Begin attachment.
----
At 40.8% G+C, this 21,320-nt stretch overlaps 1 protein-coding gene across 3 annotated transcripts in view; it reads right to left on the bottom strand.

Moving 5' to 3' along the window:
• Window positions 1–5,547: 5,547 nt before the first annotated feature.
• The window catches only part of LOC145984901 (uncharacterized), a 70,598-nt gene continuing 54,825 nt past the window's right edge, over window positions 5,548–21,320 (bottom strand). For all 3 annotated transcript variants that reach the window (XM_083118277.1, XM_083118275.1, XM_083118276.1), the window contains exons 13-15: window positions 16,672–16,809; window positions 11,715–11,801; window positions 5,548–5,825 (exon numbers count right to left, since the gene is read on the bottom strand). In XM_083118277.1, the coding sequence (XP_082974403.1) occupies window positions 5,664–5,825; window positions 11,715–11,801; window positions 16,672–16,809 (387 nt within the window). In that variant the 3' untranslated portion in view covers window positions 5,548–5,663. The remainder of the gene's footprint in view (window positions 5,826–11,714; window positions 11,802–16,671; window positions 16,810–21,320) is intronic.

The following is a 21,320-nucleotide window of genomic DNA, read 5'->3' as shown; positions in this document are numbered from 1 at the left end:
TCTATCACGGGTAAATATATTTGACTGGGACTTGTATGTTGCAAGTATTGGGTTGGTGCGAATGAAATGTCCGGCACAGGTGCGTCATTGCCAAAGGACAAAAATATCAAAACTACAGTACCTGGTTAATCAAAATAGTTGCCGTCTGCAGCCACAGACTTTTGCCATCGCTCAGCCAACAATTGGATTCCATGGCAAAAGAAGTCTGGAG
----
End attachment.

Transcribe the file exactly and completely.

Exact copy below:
At 40.8% G+C, this 21,320-nt stretch overlaps 1 protein-coding gene across 3 annotated transcripts in view; it reads right to left on the bottom strand.

Moving 5' to 3' along the window:
• Window positions 1–5,547: 5,547 nt before the first annotated feature.
• The window catches only part of LOC145984901 (uncharacterized), a 70,598-nt gene continuing 54,825 nt past the window's right edge, over window positions 5,548–21,320 (bottom strand). For all 3 annotated transcript variants that reach the window (XM_083118277.1, XM_083118275.1, XM_083118276.1), the window contains exons 13-15: window positions 16,672–16,809; window positions 11,715–11,801; window positions 5,548–5,825 (exon numbers count right to left, since the gene is read on the bottom strand). In XM_083118277.1, the coding sequence (XP_082974403.1) occupies window positions 5,664–5,825; window positions 11,715–11,801; window positions 16,672–16,809 (387 nt within the window). In that variant the 3' untranslated portion in view covers window positions 5,548–5,663. The remainder of the gene's footprint in view (window positions 5,826–11,714; window positions 11,802–16,671; window positions 16,810–21,320) is intronic.

The following is a 21,320-nucleotide window of genomic DNA, read 5'->3' as shown; positions in this document are numbered from 1 at the left end:
TCTATCACGGGTAAATATATTTGACTGGGACTTGTATGTTGCAAGTATTGGGTTGGTGCGAATGAAATGTCCGGCACAGGTGCGTCATTGCCAAAGGACAAAAATATCAAAACTACAGTACCTGGTTAATCAAAATAGTTGCCGTCTGCAGCCACAGACTTTTGCCATCGCTCAGCCAACAATTGGATTCCATGGCAAAAGAAGTCTGGAG